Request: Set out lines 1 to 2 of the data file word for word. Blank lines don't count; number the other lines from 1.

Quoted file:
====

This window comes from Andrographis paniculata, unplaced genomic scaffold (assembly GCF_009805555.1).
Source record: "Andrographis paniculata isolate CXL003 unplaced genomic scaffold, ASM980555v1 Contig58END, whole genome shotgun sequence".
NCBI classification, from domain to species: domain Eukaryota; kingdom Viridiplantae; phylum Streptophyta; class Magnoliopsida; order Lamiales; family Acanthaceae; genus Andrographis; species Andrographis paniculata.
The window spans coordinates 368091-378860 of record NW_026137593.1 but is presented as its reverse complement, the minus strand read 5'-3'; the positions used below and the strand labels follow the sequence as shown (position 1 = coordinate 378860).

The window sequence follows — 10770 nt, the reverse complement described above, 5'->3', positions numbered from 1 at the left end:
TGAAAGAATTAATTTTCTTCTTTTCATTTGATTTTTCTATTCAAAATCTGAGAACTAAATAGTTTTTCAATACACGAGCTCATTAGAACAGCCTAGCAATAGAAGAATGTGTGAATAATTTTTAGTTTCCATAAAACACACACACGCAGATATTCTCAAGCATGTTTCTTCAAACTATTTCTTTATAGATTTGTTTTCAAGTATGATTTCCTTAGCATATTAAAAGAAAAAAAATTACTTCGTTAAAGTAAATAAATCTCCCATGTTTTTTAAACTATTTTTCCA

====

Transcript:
This window comes from Andrographis paniculata, unplaced genomic scaffold (assembly GCF_009805555.1).
Source record: "Andrographis paniculata isolate CXL003 unplaced genomic scaffold, ASM980555v1 Contig58END, whole genome shotgun sequence".